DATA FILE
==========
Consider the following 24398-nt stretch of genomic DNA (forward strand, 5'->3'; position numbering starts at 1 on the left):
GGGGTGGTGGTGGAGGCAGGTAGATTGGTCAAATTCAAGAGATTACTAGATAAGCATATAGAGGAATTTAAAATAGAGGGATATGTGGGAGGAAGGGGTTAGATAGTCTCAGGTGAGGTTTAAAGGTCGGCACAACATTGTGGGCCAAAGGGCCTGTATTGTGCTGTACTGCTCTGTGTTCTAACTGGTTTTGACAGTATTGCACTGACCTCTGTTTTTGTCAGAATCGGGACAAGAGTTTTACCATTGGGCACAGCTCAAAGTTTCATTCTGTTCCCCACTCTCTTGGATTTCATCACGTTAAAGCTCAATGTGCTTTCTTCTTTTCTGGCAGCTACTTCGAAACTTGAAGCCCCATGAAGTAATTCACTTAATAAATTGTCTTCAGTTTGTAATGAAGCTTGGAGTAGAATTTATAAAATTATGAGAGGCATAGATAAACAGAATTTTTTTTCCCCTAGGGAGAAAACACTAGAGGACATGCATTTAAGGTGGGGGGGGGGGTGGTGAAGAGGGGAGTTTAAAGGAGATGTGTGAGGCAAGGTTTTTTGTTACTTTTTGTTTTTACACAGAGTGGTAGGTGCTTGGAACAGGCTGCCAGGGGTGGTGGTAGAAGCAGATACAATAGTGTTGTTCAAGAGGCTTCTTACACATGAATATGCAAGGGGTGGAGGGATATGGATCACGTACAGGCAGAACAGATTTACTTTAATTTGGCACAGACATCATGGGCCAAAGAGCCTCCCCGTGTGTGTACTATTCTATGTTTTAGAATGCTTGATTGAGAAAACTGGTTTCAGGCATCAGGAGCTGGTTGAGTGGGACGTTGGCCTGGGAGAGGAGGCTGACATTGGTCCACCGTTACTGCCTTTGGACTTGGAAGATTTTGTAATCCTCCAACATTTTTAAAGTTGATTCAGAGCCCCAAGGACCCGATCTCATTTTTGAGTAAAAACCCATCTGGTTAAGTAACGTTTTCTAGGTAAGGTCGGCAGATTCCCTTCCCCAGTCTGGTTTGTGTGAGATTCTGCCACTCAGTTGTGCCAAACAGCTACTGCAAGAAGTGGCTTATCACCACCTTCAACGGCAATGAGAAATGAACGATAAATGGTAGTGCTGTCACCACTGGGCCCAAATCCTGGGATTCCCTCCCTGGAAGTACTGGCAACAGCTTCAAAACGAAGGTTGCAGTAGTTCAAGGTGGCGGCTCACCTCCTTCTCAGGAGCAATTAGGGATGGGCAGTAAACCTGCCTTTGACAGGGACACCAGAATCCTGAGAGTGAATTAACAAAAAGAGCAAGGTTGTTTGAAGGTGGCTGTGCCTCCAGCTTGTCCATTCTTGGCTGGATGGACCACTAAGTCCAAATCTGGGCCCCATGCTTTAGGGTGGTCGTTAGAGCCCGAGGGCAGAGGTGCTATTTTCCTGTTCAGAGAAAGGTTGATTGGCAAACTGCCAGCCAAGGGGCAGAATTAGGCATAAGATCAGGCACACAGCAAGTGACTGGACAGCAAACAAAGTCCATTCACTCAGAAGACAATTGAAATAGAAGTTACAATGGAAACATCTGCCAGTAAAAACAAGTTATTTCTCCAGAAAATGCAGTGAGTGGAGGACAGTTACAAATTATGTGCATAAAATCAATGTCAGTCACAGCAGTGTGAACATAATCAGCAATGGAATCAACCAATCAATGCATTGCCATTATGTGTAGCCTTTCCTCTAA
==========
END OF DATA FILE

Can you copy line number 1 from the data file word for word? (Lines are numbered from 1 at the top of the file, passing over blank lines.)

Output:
Consider the following 24398-nt stretch of genomic DNA (forward strand, 5'->3'; position numbering starts at 1 on the left):